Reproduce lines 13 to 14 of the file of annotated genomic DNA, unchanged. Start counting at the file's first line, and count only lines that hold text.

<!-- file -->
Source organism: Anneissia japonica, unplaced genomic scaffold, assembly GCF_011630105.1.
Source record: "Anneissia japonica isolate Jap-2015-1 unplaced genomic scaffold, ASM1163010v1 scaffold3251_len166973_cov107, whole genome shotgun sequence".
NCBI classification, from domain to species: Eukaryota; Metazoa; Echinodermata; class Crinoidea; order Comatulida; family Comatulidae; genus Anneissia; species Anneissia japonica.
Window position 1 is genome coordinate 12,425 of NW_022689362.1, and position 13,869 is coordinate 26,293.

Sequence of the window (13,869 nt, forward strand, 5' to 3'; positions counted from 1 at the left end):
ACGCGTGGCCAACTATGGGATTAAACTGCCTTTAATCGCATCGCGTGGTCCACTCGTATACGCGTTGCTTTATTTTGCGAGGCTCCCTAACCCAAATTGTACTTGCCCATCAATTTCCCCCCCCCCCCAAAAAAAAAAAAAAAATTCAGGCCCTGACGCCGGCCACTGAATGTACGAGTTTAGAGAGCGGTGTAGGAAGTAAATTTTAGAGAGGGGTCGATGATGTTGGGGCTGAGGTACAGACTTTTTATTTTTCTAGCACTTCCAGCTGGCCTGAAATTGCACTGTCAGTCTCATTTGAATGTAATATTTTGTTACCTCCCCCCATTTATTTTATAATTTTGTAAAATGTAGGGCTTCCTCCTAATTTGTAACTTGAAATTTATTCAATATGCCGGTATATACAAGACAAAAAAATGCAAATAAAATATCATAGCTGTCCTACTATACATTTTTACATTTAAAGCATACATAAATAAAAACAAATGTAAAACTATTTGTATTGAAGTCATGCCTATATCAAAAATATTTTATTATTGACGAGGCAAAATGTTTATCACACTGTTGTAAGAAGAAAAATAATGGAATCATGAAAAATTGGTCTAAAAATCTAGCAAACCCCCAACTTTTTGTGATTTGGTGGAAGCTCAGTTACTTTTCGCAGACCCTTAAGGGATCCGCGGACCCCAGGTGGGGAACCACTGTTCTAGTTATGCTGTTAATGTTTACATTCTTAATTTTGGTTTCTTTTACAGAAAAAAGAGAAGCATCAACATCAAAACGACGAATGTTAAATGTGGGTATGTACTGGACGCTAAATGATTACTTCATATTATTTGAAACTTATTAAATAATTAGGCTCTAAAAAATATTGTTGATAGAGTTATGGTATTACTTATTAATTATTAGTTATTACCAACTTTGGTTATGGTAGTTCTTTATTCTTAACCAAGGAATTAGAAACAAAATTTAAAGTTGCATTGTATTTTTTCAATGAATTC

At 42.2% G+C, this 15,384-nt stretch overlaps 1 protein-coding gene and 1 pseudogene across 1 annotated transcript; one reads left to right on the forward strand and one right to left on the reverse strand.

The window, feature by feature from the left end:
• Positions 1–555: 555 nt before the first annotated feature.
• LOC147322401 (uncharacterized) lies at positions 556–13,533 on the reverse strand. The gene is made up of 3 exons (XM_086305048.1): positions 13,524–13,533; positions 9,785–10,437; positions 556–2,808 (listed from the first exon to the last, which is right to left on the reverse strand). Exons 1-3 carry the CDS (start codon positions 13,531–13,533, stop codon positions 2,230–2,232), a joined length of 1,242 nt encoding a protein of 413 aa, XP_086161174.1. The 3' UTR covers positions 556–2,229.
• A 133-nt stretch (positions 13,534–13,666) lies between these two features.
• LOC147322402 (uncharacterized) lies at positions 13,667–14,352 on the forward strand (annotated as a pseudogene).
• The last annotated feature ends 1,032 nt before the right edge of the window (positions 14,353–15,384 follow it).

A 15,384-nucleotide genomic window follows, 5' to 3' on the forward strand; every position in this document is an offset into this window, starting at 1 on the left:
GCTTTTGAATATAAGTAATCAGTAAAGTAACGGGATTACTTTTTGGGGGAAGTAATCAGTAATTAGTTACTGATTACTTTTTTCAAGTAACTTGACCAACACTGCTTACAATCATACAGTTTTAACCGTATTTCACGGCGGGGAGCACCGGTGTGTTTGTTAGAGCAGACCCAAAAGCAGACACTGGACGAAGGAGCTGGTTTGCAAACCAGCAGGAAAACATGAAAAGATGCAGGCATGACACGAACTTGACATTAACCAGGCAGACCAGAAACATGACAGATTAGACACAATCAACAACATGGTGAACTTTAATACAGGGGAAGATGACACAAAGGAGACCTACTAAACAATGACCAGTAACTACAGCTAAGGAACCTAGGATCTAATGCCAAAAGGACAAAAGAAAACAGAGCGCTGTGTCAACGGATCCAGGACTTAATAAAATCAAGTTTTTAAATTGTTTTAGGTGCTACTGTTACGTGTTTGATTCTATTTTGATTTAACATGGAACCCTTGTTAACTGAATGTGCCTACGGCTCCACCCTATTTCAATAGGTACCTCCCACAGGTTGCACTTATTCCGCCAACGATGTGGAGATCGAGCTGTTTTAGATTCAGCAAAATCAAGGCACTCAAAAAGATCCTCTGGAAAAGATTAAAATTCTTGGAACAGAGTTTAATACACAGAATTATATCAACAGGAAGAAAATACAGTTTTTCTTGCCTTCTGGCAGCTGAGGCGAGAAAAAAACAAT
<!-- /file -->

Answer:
• The last annotated feature ends 1,032 nt before the right edge of the window (positions 14,353–15,384 follow it).

A 15,384-nucleotide genomic window follows, 5' to 3' on the forward strand; every position in this document is an offset into this window, starting at 1 on the left: